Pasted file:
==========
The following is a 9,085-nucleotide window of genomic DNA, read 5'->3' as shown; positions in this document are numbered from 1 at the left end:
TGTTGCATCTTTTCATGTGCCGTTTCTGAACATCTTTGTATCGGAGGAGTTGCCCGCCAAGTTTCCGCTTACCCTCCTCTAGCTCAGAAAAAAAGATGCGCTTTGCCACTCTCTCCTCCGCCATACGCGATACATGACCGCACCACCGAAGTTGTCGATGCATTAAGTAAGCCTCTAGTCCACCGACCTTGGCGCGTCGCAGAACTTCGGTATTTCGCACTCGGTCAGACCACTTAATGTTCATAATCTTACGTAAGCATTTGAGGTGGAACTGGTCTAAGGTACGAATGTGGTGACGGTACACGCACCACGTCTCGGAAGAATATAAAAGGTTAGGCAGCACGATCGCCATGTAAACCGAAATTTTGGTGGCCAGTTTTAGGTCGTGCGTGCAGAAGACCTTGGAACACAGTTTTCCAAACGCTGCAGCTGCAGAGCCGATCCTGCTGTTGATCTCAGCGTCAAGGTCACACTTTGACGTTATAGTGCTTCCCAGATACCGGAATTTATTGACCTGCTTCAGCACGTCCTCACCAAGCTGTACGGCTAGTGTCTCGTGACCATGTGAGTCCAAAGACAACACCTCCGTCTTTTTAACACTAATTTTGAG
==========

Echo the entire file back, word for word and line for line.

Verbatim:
The following is a 9,085-nucleotide window of genomic DNA, read 5'->3' as shown; positions in this document are numbered from 1 at the left end:
TGTTGCATCTTTTCATGTGCCGTTTCTGAACATCTTTGTATCGGAGGAGTTGCCCGCCAAGTTTCCGCTTACCCTCCTCTAGCTCAGAAAAAAAGATGCGCTTTGCCACTCTCTCCTCCGCCATACGCGATACATGACCGCACCACCGAAGTTGTCGATGCATTAAGTAAGCCTCTAGTCCACCGACCTTGGCGCGTCGCAGAACTTCGGTATTTCGCACTCGGTCAGACCACTTAATGTTCATAATCTTACGTAAGCATTTGAGGTGGAACTGGTCTAAGGTACGAATGTGGTGACGGTACACGCACCACGTCTCGGAAGAATATAAAAGGTTAGGCAGCACGATCGCCATGTAAACCGAAATTTTGGTGGCCAGTTTTAGGTCGTGCGTGCAGAAGACCTTGGAACACAGTTTTCCAAACGCTGCAGCTGCAGAGCCGATCCTGCTGTTGATCTCAGCGTCAAGGTCACACTTTGACGTTATAGTGCTTCCCAGATACCGGAATTTATTGACCTGCTTCAGCACGTCCTCACCAAGCTGTACGGCTAGTGTCTCGTGACCATGTGAGTCCAAAGACAACACCTCCGTCTTTTTAACACTAATTTTGAG